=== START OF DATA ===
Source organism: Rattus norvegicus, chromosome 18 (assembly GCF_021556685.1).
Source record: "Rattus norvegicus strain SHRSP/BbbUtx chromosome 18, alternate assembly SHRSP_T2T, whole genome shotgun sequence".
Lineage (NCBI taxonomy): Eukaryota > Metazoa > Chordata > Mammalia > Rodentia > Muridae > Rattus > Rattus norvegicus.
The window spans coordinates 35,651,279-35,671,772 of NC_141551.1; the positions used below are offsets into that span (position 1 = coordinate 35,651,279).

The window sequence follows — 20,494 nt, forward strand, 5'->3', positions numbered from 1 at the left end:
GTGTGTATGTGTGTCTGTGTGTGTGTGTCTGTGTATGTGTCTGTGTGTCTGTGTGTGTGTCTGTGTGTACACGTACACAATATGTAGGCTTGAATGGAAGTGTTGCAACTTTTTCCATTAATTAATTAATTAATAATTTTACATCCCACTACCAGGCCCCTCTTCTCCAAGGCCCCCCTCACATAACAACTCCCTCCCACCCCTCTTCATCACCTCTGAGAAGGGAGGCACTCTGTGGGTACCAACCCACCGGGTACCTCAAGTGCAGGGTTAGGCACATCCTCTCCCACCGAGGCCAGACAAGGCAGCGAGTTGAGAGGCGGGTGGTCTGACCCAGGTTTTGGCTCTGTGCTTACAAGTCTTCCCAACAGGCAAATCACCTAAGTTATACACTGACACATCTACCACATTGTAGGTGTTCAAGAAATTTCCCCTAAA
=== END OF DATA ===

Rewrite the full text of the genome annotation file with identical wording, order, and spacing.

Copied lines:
Source organism: Rattus norvegicus, chromosome 18 (assembly GCF_021556685.1).
Source record: "Rattus norvegicus strain SHRSP/BbbUtx chromosome 18, alternate assembly SHRSP_T2T, whole genome shotgun sequence".
Lineage (NCBI taxonomy): Eukaryota > Metazoa > Chordata > Mammalia > Rodentia > Muridae > Rattus > Rattus norvegicus.
The window spans coordinates 35,651,279-35,671,772 of NC_141551.1; the positions used below are offsets into that span (position 1 = coordinate 35,651,279).

The window sequence follows — 20,494 nt, forward strand, 5'->3', positions numbered from 1 at the left end:
GTGTGTATGTGTGTCTGTGTGTGTGTGTCTGTGTATGTGTCTGTGTGTCTGTGTGTGTGTCTGTGTGTACACGTACACAATATGTAGGCTTGAATGGAAGTGTTGCAACTTTTTCCATTAATTAATTAATTAATAATTTTACATCCCACTACCAGGCCCCTCTTCTCCAAGGCCCCCCTCACATAACAACTCCCTCCCACCCCTCTTCATCACCTCTGAGAAGGGAGGCACTCTGTGGGTACCAACCCACCGGGTACCTCAAGTGCAGGGTTAGGCACATCCTCTCCCACCGAGGCCAGACAAGGCAGCGAGTTGAGAGGCGGGTGGTCTGACCCAGGTTTTGGCTCTGTGCTTACAAGTCTTCCCAACAGGCAAATCACCTAAGTTATACACTGACACATCTACCACATTGTAGGTGTTCAAGAAATTTCCCCTAAA